After we landed, we were greeted at the airport by my roommate’s family and had a really fun and relaxing night at their adorable house in Limerick, Ireland. I played with their two cats, drank lots of wine and watched Animal House before going to bed to get some shut-eye for a Saturday of sightseeing.

We started the day off right with an Irish breakfast that included eggs, sausages, white pudding, toast and a strong cup of Irish tea. Apparently, the whole country is divided between Barry’s tea and Lyons tea (My roommate’s family is pro-Barry’s).

After breakfast, we drove up the western side of the country toward the Cliffs of Moher, listening to the Munster rugby game on the radio all the way. Munster is my roommate’s family’s preferred team and one of four professional provincial rugby teams in Ireland.

This weekend, they competed in the quarter-final round of the Heineken Cup. We stopped at a pub for a pint and to watch the second half of the game on television. We had a plan to stop in a tiny little town but upon doing so, were told that the one pub in the entire town with a television wasn’t going to have a subscription to Sky Sports Network until Monday, so we kept on driving to a slightly bigger town and set up camp there instead. Munster won handily over Toulouse and advanced to the semi-final round.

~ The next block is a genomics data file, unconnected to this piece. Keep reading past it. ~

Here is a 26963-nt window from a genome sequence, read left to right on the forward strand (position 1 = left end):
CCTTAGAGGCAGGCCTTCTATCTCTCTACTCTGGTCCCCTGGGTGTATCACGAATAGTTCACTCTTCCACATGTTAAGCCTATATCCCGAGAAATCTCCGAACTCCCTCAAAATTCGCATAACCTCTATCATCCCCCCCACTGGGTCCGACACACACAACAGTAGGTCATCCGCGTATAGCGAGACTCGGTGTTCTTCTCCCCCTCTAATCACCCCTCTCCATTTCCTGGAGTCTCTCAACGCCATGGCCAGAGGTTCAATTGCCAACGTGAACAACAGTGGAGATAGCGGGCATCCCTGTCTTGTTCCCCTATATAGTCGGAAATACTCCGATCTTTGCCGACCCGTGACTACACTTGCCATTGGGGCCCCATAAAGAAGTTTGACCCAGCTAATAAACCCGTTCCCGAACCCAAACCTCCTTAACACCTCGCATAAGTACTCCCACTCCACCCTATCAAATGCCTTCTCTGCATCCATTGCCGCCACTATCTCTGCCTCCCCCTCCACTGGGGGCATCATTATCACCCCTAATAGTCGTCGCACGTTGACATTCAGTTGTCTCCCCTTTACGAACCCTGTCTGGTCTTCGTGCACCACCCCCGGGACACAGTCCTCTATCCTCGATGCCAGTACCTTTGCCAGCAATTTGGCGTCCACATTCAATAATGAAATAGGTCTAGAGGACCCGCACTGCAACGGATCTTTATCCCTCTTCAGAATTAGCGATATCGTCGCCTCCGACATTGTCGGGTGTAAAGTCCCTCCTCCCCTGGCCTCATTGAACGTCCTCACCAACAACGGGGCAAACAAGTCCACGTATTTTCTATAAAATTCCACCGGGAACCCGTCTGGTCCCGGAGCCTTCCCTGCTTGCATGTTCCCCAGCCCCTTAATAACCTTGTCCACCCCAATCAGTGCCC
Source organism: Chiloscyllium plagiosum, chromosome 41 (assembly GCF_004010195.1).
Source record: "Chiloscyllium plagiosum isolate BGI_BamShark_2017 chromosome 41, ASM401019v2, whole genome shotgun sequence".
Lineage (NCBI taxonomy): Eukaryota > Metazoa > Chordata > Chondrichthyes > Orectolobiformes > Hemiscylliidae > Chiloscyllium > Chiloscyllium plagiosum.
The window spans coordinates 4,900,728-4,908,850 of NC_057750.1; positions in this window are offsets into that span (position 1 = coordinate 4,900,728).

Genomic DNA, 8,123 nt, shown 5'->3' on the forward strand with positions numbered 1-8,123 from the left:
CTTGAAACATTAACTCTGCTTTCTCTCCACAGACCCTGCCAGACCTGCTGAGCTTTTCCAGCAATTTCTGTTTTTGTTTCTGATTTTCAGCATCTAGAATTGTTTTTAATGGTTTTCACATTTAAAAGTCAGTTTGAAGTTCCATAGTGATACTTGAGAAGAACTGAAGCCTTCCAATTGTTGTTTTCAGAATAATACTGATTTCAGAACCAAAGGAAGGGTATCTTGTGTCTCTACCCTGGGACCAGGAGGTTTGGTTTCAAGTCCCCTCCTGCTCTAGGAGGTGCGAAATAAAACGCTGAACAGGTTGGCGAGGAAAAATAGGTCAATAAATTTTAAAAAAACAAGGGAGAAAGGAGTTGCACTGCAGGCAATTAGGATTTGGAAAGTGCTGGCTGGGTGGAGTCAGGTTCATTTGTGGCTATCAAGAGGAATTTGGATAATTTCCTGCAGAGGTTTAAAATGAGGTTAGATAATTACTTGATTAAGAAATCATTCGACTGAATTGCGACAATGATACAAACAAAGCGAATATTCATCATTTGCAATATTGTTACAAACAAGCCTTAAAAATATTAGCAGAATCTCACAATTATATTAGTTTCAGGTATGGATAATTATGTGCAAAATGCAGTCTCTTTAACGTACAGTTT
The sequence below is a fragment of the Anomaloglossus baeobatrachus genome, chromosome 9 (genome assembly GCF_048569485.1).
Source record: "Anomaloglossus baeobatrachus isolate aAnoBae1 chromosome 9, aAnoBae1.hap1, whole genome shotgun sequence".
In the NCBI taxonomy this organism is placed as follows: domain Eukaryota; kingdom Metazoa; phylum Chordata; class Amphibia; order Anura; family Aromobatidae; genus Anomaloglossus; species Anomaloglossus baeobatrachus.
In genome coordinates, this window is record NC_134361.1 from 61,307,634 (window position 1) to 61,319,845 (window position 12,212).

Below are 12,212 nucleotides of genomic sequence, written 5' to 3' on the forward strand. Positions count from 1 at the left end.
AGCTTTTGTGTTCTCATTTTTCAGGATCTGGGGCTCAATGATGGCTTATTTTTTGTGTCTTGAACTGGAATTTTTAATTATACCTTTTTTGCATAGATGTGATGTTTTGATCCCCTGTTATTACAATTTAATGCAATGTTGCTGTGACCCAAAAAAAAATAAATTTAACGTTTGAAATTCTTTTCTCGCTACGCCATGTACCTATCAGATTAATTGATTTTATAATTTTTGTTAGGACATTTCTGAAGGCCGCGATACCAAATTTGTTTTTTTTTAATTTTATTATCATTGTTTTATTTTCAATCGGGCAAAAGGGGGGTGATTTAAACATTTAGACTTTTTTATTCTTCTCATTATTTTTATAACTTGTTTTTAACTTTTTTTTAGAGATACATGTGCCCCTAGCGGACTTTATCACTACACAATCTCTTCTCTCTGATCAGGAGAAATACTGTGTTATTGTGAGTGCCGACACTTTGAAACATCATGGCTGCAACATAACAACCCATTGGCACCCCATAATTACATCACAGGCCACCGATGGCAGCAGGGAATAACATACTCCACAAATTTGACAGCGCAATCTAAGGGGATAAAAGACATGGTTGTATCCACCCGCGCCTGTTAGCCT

The main event of the weekend, however, was our trip to see the stunning Cliffs of Moher in County Clare. I had long heard my roommate’s stories of her dad daringly hanging over the edge of the cliffs and about the ragged coastline, so I was excited to see them in person. They did not disappoint! We had a great day walking up and down the cliff walk.

Later that night, we headed to the pubs downtown and got to see a traditional Irish music session, where a few musicians gather around a table and play Irish music for everyone (my personal favorite is “Whiskey in the Jar”). A local band called The Lemon Suckers got on stage to end the night with an awesome set of covers. It was really fun and the atmosphere downtown was perfect after Munster’s big win.

It was great to spend a few days in the gorgeous countryside and also to curb our spending — if only for a little while. I joke about it, saying “Moher money, Moher problems,” but the amount of money that we’ve all spent is pretty horrifying — we’re all getting a little nervous that we won’t be able to afford our last few weeks here. Still though, we all agree that even if we all go bankrupt, it will have all been worth it.